CFP closes at  October 13, 2020 12:00 UTC
  (Local)

About PyTennessee 2021

  • March 6, 2021
  • Virtual
  • Free to attend

PyTennessee is a yearly regional Python conference in Nashville, TN. The conference was started in 2014 by Jason Myers and Will Golden, and has been a staple of the conference calendar every year since. PyTennessee 2021 will be our 8th year, and our first year doing a purely virtual conference!

PyTennessee is a nonprofit event facilitated by TechFed Nashville, a Tennessee nonprofit organization whose mission is to support and grow the grassroots tech talent in Middle Tennessee through educational events and groups. TechFed provides financial stewardship, risk management and volunteer leadership development for Nashville-area technology events.

PyTennessee endeavors to be a diverse conference dedicated to providing an enjoyable experience to everyone. Help us do this by following our code of conduct.

About the Talks

PyTennessee is a developer-focused Python conference with talk topics running the gamut between beginner and advanced, and from web development to data science and machine learning. The majority of our talks are Python-focused, but in addition to the Python-related topics, we also look for and encourage Python-adjacent and “professional skills” talks to provide a more complete experience. Developers are more than the single language they write in, and PyTennessee attempts to reflect that in our talk selection.

About the Staff

If you need to contact the PyTennessee 2020 organizers, you can do so by sending an email to organizers@pytennessee.org. If you’d like to know more about the organizers, please visit the Staff Information page.

CFP Description

Anyone interested in speaking is highly encouraged to submit a proposal. PyTennessee always aims to be friendly, welcoming, and encouraging to first-time speakers, and we hope our speakers hold us to that standard. There are no restrictions on topics, but we recommend they be potentially of interest to Python developers. Talks can either be short Lightning Talk style talk (5-10 minutes), or talks in the 30-45 minute range.

Who Should Submit?

We want as many people as possible to submit a talk. We want new speakers, experienced speakers, speakers who are new to the industry, speakers who have been around the block a few times, developers who are new to Python, people who have only ever written Python, web developers, CLI app developers, game developers, data scientists, data analysts, and any other kind of developer you can think of.

The PyTennessee attendees will be just as diverse, so feel free to cater your talk to a specific experience level.

Looking for Ideas?

One of the best ways to come up with an idea is to think about something you want to learn about. It’s a great way to learn about the topic and you’ll be able to share your experiences with the audience.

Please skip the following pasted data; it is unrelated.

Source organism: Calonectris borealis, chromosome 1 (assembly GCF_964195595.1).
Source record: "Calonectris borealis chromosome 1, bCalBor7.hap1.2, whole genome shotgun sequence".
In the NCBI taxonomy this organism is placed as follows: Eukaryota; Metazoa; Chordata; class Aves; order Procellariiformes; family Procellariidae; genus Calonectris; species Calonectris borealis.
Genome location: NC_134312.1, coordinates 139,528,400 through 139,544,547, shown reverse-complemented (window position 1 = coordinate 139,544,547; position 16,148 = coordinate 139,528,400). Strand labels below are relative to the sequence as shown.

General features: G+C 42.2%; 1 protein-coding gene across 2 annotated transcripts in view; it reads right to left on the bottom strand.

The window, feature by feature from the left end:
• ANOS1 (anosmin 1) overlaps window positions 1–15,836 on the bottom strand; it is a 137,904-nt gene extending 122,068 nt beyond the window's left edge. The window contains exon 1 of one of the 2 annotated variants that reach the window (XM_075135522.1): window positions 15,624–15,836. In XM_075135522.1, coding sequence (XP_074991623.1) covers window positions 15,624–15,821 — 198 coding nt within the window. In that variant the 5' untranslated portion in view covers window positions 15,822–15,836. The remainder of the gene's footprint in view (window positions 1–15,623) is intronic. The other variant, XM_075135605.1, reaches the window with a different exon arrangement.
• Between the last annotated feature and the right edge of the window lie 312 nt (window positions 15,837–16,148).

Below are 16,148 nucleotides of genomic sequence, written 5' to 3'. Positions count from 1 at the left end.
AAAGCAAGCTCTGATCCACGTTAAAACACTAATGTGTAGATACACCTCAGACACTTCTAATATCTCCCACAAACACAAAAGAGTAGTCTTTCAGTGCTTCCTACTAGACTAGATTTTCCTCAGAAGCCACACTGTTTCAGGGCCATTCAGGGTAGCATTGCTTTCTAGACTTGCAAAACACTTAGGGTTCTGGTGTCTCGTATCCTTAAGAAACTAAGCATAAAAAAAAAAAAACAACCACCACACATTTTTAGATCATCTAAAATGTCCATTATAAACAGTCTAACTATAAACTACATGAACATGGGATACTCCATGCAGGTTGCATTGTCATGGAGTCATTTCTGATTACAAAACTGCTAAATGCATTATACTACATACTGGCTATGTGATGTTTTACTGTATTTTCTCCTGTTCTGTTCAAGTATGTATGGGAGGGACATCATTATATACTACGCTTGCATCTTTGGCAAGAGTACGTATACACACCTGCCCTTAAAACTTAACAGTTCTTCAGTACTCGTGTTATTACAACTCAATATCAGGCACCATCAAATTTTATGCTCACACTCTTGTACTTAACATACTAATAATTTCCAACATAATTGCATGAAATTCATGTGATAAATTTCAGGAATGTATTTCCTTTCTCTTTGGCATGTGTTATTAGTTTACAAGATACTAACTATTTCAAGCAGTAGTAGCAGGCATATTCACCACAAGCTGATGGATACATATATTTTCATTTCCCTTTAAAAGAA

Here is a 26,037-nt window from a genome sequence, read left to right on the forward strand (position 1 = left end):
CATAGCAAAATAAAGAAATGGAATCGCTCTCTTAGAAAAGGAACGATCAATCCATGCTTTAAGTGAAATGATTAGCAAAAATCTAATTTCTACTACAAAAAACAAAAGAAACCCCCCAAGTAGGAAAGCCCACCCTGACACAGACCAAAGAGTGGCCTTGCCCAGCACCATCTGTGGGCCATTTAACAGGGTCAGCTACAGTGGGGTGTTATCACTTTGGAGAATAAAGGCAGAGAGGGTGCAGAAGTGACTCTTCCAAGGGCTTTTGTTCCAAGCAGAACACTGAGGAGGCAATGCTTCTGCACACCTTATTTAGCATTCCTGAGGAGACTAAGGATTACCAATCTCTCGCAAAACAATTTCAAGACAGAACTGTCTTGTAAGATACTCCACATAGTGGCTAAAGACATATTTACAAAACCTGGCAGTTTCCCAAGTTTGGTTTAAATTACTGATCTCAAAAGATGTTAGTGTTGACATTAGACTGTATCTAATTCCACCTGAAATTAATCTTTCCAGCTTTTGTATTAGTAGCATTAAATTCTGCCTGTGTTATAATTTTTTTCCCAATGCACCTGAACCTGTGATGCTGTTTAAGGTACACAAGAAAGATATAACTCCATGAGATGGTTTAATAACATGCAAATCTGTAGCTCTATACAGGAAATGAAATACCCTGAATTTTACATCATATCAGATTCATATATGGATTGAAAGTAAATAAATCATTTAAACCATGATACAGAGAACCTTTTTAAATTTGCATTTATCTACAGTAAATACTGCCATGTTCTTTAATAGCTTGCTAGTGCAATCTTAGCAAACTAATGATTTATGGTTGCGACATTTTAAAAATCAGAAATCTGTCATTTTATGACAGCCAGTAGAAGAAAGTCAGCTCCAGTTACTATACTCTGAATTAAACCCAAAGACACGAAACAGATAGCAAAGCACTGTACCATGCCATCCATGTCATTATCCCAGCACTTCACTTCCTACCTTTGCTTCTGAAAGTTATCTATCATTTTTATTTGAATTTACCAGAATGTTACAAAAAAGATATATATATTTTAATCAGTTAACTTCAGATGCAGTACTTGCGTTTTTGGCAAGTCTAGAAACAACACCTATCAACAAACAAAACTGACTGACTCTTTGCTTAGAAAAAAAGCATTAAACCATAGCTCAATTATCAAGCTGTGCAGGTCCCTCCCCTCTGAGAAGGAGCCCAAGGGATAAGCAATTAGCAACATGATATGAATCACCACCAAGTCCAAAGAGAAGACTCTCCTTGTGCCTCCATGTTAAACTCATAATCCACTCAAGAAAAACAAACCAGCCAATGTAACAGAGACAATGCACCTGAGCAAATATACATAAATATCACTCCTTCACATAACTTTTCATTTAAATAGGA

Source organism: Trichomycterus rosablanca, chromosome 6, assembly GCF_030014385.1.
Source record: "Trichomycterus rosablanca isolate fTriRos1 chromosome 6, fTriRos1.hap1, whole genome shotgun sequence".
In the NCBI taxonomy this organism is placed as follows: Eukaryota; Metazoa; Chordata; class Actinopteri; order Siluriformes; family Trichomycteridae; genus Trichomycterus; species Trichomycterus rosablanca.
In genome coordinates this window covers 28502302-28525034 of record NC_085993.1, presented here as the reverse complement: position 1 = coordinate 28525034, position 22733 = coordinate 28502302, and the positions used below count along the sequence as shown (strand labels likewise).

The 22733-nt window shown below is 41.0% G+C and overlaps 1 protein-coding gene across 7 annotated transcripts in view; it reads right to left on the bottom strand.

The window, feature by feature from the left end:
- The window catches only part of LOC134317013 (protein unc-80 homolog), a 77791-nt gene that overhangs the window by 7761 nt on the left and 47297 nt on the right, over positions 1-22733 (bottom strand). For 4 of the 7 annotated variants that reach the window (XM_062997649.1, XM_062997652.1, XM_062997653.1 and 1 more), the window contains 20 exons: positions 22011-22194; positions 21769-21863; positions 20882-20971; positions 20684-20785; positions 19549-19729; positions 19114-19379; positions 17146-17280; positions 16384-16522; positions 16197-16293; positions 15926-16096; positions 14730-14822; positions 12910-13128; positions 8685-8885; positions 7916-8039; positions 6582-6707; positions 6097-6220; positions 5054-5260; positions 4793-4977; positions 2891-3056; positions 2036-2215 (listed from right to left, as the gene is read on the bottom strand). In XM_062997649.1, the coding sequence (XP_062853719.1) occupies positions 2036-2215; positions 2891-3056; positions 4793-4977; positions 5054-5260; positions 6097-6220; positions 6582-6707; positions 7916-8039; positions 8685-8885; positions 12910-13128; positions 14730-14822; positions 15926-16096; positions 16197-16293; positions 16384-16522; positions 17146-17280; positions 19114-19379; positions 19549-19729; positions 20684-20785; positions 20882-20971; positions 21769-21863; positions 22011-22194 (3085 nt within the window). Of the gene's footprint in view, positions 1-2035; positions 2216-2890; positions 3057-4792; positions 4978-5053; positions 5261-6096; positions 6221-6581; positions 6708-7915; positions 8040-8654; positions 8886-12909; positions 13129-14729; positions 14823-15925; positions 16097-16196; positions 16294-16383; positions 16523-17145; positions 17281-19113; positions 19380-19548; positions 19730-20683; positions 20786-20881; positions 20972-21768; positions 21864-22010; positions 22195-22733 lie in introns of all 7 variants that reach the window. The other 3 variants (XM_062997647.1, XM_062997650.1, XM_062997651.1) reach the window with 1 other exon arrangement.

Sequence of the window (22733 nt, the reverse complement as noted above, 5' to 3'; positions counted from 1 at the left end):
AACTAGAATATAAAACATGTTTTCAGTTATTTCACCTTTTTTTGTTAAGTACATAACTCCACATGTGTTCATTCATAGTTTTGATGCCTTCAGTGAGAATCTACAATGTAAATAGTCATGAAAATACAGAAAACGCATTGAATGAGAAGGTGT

Another great source of topics is challenges you’ve recently overcome. Did you recently use a unique profiler to identify a performance bottleneck? Perhaps you had to dive deep into a protocol or library and discovered something everyday users might not know. Experiences like these are usually full of great tips and tricks to share.

Still looking for ideas? Here are some ideas to help get you started:

  • What gotchas have you learned about async programming?
  • How to design software for safety and reliability
  • Ethics of big data and software development
  • Effective use of linters and other static analysis tools
  • Recent changes to standard Python tools or the Python standard library
  • Ethical Hacking and other security uses with Python
  • What’s new in the Python community
  • Features coming in Python 3.9 that people need to know about
  • What’s a language feature that not enough people are aware of
  • Tell us about a personal project you worked on and the challenges you had to overcome
  • What have you learned about working from home or working during a global pandemic?

Talk Selection Process

PyTN talk review process occurs in two phases: immediately after the CFP closes, our talk selection committee will have a first round of anonymous voting, weeding out talk proposals that don’t sound like a good fit for this conference. After that, the program committee will make a second pass through the talks that remain, and will ultimately select the talks that make up the PyTennessee 2020 schedule. After the talks have been chosen, the Chair and Speaker Coordinator will notify all the accepted speakers and assemble the final talk schedule.

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